In a recent article published by FourFourTwo, one of the world’s biggest football magazine, Lionel Messi has been rated the best football player of all time.
The Argentine maestro has been rated above the likes of Great Brazilian footballer Pele, Lionel Messi’s country man, Diego Maradona and of course the Portuguese Legend,Cristiano Ronaldo who recently just scored his 700th club career Goal against Everton on Sunday.
The list is as controversial as it could be because some footballers were absent from the list, and many might think otherwise. The top 10 is what we are going to be talking about.
10. Ronaldo Nazário.
He won his first FIFA World Player of the Year award at the young age of 20 in 1996, went on to become the second footballer to be honoured three times, claimed the Ballon d’Or twice and became the World Cup’s greatest scorer in 2006 with his 15th strike (since surpassed by Miroslav Klose in 2014).
The Brazilian scored 47 goals in 51 matches as the Catalans won the Copa del Rey and UEFA Cup Winners’ Cup and narrowly missed out on La Liga – but Barça couldn’t hang on to him for long, as the forward signed for Inter in 1997 and was the star attraction at the 1998 World Cup, where he won the Golden Ball and finished with four goals.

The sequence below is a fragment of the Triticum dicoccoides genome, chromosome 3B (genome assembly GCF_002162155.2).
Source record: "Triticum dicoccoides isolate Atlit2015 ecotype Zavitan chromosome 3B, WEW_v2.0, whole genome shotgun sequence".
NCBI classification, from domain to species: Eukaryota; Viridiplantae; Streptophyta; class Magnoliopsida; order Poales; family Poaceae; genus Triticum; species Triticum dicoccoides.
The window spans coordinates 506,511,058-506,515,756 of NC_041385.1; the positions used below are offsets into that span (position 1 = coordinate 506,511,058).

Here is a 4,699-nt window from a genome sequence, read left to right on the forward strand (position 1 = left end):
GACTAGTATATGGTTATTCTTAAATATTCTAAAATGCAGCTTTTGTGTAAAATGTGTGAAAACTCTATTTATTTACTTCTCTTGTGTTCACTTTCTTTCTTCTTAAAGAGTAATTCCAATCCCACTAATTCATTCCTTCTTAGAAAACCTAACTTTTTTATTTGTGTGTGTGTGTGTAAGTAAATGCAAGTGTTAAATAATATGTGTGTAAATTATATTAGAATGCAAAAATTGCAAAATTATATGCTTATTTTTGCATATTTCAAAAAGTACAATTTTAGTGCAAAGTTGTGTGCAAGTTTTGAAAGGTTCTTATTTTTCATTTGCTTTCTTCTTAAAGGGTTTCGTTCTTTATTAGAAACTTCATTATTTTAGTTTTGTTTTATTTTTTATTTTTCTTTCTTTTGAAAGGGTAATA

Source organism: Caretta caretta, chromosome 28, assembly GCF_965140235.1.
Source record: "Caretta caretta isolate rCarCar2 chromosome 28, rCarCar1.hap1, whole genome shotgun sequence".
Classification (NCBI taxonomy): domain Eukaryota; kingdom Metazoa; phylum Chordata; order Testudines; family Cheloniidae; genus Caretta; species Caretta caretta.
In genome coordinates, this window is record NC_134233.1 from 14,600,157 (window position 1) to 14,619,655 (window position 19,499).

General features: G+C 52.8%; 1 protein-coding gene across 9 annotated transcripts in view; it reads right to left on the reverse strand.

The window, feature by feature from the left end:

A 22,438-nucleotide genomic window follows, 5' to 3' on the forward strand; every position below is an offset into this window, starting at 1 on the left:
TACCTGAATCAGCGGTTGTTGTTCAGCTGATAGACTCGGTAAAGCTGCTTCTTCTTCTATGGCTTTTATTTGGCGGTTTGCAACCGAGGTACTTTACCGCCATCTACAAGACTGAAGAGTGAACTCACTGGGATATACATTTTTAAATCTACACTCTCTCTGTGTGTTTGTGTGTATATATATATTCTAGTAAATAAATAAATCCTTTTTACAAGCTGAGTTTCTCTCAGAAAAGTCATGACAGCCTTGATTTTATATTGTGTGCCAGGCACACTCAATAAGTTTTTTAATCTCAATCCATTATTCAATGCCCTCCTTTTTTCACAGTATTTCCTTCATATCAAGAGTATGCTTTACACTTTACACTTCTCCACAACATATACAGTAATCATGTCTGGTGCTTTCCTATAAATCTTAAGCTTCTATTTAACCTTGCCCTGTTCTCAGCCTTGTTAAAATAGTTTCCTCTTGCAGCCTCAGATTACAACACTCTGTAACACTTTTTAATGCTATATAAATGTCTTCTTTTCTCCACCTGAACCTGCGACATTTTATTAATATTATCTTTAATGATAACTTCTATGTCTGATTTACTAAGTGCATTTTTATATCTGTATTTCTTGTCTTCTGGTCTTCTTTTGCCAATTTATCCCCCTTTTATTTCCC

After Inter, he signed for Real Madrid. His game necessarily reinvented thanks to his loose lifestyle and dodgy knees.
Biggest highlight: His brace in the 2002 World Cup Final for Brazil against Germany sealed one of the game’s most remarkable comeback tales.
9. Ferenc Puskas
Puskas averaged more than a goal per game throughout his illustrious career, including 87 goals in 85 caps for Hungary.
He joined Real Madrid at 31 in 1958 but became one of their most prolific scorers in history with 242 goals in 262 appearances. His partnership with Alfredo Di Stefano was truly breathtaking, but he outlasted the great Argentine, staying until 1966.
Biggest highlight: Puskas scored four goals – all in the second half – in his only European Cup final appearance, as Real Madrid thrashed Eintracht Frankfurt 7-3 at Hampden Park in 1960.
8. Franz Beckenbauer
In his first entire season, Bayern won promotion to the recently formed Bundesliga.
Bayern won a hat-trick of Bundesliga titles between 1972 and 1974 and did likewise in the European Cup between 1974 and 1976. On the international stage, Beckenbauer captained West Germany to triumph in the 1972 European Championship and 1974 World Cup.
7. George Best
Best made his debut for United in April 1963. By 1968, he’d twice won the English league title, while his 32 goals in 53 games in ‘67/68 coincided with them winning.
Biggest highlight: He may have preferred his dalliance with the 1973 Miss World, but his performance in the 1968 European Cup Final against Benfica inspired the 4-1 victory that made United the first English winners of the competition.
6. Johan Cruyff